Winter of discontent | Najam Sethi

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Imran Khan is a desperate man given to dangerous ways and means.

He lost the general elections in 2013 and admitted they were free and fair. A year later, however, he accused a clutch of people and institutions of rigging the elections and dragged them to a Supreme Court judicial commission for electoral accountability. When the judges rejected his allegations, he blasted them and took to the streets. For over four months, he stood atop a container in Islamabad and abused the prime minister, ruling party, parliament and political system, constantly baiting the military to step in, wrap up the system and bring him to power through the back door. When that didn’t happen, he changed tack and began to tour the towns of Punjab, sparking PTI jialas to provoke the government to react violently and trigger mass protests. Confronted by failure once again, he has now clutched at Panamaleaks to start agitation on a new footing. This time he has declared parliament “illegitimate” and threatened to “shut down” Islamabad if the prime minister doesn’t step down, despite the fact that the Election Commission of Pakistan, Supreme Court of Pakistan, Lahore High Court and Federal Bureau of Revenue are all simultaneously pursuing investigations and inquiries into Panamaleaks.

This is a dangerous move. It encourages conspiracy theories that tout civil-military tensions over a host of issues and undermine stability. It also comes in the midst of a national security crisis with India that requires us to show national unity and resolve instead of internal divisions that sap our collective energies and throw us into disarray.

Imran Khan intends to “shut down” Islamabad after Moharram by a combination of street tactics and civil disobedience. He can call upon his youthful activists to block thoroughfares and arteries in the capital, threaten shopkeepers to down shutters and stop bus and metro services so that attendance thins out in government offices. This will inevitably draw the police and city administration into the fray, raising the probability of mischief or blunder leading to violence and bloodshed as in the Model Town case that remains a millstone around the neck of the Punjab chief minister. Eventually, he can build up his forces to gherao the “illegitimate” parliament and provoke the government to use force to establish its writ, confirming a serious “law and order” crisis and compelling the courts and military to come to the “rescue” of the people.

The government’s options are clear. It can sit back and let him have his way, as it did during the four month long dharna crisis earlier, neither provoking his supporters nor being provoked by them, and hope their aggressive intent will wither away through fatigue. Or it can take pre-emptive action to arrest PTI leaders and disperse the crowds by mild use of force before they become too big, thereby trying to neutralise Khan’s attempt to incite violence.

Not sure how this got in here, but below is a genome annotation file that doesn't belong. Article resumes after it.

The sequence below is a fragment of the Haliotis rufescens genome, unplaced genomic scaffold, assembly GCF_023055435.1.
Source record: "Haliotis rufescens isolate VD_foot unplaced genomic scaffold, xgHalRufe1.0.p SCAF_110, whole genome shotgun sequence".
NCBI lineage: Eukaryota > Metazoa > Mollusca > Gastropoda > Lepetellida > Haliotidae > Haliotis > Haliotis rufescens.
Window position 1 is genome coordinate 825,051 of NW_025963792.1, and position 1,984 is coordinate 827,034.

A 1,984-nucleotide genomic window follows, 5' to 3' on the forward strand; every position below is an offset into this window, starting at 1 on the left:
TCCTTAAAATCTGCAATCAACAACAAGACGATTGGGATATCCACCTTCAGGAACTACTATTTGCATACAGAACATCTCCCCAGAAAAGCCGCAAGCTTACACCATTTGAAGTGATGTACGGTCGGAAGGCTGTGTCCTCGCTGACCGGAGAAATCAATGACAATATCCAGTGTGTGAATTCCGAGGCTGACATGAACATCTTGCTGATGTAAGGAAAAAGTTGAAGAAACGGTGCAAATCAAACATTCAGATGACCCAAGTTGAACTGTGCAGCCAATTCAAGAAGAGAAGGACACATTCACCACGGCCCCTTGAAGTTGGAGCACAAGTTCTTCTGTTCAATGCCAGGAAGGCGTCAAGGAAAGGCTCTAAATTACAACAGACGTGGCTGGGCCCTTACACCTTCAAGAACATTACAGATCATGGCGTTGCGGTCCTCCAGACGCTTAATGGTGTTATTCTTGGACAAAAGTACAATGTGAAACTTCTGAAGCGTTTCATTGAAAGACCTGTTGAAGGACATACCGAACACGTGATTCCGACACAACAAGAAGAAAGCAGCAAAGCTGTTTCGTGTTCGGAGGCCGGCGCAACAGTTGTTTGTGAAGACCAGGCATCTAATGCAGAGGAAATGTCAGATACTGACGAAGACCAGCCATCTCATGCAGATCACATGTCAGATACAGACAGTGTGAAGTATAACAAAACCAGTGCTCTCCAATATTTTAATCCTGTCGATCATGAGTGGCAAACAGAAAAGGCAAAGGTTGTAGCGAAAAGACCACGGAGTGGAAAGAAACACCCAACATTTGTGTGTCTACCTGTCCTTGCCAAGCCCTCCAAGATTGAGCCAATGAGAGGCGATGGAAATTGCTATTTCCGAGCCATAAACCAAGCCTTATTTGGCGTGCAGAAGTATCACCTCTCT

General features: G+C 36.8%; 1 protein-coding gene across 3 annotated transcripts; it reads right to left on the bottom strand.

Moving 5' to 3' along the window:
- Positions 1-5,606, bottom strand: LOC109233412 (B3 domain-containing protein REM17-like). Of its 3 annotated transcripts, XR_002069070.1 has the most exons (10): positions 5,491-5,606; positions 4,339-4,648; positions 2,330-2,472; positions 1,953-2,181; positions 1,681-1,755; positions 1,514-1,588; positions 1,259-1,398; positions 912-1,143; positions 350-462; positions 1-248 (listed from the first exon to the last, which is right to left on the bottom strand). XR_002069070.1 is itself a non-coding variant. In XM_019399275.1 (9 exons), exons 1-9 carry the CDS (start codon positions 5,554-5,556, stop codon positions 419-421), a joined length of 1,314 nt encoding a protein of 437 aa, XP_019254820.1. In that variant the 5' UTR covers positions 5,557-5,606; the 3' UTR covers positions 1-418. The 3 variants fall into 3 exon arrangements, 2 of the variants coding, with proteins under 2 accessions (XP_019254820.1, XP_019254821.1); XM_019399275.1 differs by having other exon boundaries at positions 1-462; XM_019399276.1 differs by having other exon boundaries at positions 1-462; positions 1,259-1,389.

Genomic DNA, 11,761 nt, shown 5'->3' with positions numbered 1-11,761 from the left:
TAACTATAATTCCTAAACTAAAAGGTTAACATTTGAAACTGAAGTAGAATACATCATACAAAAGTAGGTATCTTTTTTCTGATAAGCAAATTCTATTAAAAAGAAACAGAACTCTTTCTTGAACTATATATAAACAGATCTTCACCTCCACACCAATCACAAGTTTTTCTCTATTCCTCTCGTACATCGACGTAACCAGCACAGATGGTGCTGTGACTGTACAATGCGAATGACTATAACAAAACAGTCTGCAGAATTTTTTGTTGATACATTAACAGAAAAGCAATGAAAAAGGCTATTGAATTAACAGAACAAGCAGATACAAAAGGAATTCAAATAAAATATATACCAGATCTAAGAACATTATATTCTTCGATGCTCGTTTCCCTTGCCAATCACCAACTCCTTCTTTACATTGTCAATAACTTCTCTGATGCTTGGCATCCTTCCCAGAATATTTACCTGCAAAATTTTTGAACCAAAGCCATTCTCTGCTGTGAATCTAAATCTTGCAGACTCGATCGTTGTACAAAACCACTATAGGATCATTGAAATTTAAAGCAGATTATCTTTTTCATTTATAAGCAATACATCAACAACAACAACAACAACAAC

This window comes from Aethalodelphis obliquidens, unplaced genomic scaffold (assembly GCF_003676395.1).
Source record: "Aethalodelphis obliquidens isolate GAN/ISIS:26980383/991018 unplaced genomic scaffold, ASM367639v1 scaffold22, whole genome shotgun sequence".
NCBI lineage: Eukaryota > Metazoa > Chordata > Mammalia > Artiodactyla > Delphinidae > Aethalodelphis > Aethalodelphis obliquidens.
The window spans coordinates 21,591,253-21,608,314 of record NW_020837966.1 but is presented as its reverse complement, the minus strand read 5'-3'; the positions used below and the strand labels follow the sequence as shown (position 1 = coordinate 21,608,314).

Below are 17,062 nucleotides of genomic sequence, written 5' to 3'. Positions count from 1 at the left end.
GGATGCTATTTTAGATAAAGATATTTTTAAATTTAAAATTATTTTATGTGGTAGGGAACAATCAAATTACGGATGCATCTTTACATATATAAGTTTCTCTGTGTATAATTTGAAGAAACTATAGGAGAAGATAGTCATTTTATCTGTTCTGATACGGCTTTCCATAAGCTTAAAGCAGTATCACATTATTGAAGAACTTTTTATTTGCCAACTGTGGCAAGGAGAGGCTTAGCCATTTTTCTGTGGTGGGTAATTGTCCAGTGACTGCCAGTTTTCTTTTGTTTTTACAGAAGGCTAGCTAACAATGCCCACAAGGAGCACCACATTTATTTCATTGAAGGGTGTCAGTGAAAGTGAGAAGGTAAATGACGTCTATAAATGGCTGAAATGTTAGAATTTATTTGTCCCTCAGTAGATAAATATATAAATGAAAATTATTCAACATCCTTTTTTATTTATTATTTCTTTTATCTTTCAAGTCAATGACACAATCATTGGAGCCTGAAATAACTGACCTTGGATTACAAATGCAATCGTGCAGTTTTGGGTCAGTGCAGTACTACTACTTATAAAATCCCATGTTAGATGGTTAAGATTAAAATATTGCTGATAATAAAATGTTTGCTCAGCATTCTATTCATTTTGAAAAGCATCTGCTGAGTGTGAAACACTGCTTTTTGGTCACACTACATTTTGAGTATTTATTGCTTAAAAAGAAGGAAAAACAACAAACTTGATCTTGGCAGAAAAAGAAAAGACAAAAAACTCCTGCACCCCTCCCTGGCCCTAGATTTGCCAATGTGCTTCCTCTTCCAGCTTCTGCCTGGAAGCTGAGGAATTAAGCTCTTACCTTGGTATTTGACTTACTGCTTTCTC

The first option is tricky because Imran Khan’s tactics this time are different from those during the earlier confrontation. The dharna was declared “peaceful”. It was static. No attempt was made to precipitate violence by the protestors. Consequently Islamabad did not “shut down” even though business and citizens were “inconvenienced”. But the “shut down” this time suggests a continuous and dynamic game of street scuffles and even battles between police and protestors. The government cannot afford to hand over the capital to the PTI without seeming to lose its legitimate writ to rule. Inevitably, sparks will fly and fires will be ignited, which is Imran Khan’s very objective.

The second option is also problematic. To be sure, past governments have used preventive arrests to stall and break the back of budding protest movements, as during the MRD movement in the mid 1980s and Benazir Bhutto’s “long march” from Lahore to Islamabad in the early 1990s. But these tactics were successful because the military establishment of the time was either pro-government or not proactively for the opposition. This time round, however, there is a powerful sense of disaffection in the military with the prime minister, suggesting that the establishment is egging on Imran Khan and wouldn’t mind weakening the prime minister if not seeing his back even if there is no covert conspiracy to seize direct power. Under the circumstances, if pre-emptive arrests spur the protestors instead of quelling them, the government will be on the mat for mishandling the situation and face the wrath of the media and courts. In fact, political parties that have so far refused to clasp hands with Imran, like the PPP and MQM, will then come under pressure to boycott parliament and show solidarity with him, thereby exacerbating the political crisis and precipitating a do-or-die situation in Islamabad.

Clearly, the dye is cast. Prime minister Nawaz Sharif needs to chalk out a fast and decisive strategy to attend to the diverse dimensions of this crisis. These cover Panamaleaks, civil-military relations and national security east and west of Pakistan’s borders.

A winter of discontent is upon us.